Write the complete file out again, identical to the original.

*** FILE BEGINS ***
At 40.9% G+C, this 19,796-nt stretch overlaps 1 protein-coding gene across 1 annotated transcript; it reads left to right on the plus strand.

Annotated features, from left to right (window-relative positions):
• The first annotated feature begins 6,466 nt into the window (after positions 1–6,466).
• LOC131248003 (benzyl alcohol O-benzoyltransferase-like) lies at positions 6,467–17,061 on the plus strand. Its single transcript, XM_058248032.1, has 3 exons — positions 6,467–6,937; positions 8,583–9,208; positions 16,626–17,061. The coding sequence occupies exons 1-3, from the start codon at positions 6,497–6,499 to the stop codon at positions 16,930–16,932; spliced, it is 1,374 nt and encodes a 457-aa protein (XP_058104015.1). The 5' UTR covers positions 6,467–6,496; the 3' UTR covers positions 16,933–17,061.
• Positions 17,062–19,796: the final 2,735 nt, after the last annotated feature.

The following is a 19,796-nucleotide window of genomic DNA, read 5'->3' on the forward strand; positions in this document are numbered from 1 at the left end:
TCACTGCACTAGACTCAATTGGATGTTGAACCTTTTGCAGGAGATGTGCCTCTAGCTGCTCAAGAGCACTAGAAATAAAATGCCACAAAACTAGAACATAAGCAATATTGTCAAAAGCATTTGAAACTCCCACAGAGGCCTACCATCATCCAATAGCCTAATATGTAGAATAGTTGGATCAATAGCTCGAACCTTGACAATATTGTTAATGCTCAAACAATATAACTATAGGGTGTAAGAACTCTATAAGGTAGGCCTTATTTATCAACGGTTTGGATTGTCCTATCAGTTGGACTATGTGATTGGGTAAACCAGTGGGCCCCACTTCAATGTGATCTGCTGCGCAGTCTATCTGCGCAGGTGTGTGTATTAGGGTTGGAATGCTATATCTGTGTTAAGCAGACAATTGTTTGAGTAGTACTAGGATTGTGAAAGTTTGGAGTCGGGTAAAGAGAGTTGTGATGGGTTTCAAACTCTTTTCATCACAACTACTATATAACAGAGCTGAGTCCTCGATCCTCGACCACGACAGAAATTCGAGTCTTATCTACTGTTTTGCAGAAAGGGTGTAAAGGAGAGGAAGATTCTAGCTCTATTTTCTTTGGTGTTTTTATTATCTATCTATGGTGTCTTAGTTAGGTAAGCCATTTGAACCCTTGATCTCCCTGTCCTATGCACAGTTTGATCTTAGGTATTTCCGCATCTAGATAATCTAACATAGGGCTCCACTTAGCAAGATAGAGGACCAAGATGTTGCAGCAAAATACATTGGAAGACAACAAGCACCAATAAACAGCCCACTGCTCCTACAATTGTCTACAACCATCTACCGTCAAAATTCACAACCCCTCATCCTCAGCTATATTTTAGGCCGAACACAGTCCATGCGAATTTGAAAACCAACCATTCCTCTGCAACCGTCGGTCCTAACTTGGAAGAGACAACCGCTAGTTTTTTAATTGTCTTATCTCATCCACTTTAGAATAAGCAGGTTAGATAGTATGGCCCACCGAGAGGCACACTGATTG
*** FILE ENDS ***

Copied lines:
At 40.9% G+C, this 19,796-nt stretch overlaps 1 protein-coding gene across 1 annotated transcript; it reads left to right on the plus strand.

Annotated features, from left to right (window-relative positions):
• The first annotated feature begins 6,466 nt into the window (after positions 1–6,466).
• LOC131248003 (benzyl alcohol O-benzoyltransferase-like) lies at positions 6,467–17,061 on the plus strand. Its single transcript, XM_058248032.1, has 3 exons — positions 6,467–6,937; positions 8,583–9,208; positions 16,626–17,061. The coding sequence occupies exons 1-3, from the start codon at positions 6,497–6,499 to the stop codon at positions 16,930–16,932; spliced, it is 1,374 nt and encodes a 457-aa protein (XP_058104015.1). The 5' UTR covers positions 6,467–6,496; the 3' UTR covers positions 16,933–17,061.
• Positions 17,062–19,796: the final 2,735 nt, after the last annotated feature.

The following is a 19,796-nucleotide window of genomic DNA, read 5'->3' on the forward strand; positions in this document are numbered from 1 at the left end:
TCACTGCACTAGACTCAATTGGATGTTGAACCTTTTGCAGGAGATGTGCCTCTAGCTGCTCAAGAGCACTAGAAATAAAATGCCACAAAACTAGAACATAAGCAATATTGTCAAAAGCATTTGAAACTCCCACAGAGGCCTACCATCATCCAATAGCCTAATATGTAGAATAGTTGGATCAATAGCTCGAACCTTGACAATATTGTTAATGCTCAAACAATATAACTATAGGGTGTAAGAACTCTATAAGGTAGGCCTTATTTATCAACGGTTTGGATTGTCCTATCAGTTGGACTATGTGATTGGGTAAACCAGTGGGCCCCACTTCAATGTGATCTGCTGCGCAGTCTATCTGCGCAGGTGTGTGTATTAGGGTTGGAATGCTATATCTGTGTTAAGCAGACAATTGTTTGAGTAGTACTAGGATTGTGAAAGTTTGGAGTCGGGTAAAGAGAGTTGTGATGGGTTTCAAACTCTTTTCATCACAACTACTATATAACAGAGCTGAGTCCTCGATCCTCGACCACGACAGAAATTCGAGTCTTATCTACTGTTTTGCAGAAAGGGTGTAAAGGAGAGGAAGATTCTAGCTCTATTTTCTTTGGTGTTTTTATTATCTATCTATGGTGTCTTAGTTAGGTAAGCCATTTGAACCCTTGATCTCCCTGTCCTATGCACAGTTTGATCTTAGGTATTTCCGCATCTAGATAATCTAACATAGGGCTCCACTTAGCAAGATAGAGGACCAAGATGTTGCAGCAAAATACATTGGAAGACAACAAGCACCAATAAACAGCCCACTGCTCCTACAATTGTCTACAACCATCTACCGTCAAAATTCACAACCCCTCATCCTCAGCTATATTTTAGGCCGAACACAGTCCATGCGAATTTGAAAACCAACCATTCCTCTGCAACCGTCGGTCCTAACTTGGAAGAGACAACCGCTAGTTTTTTAATTGTCTTATCTCATCCACTTTAGAATAAGCAGGTTAGATAGTATGGCCCACCGAGAGGCACACTGATTG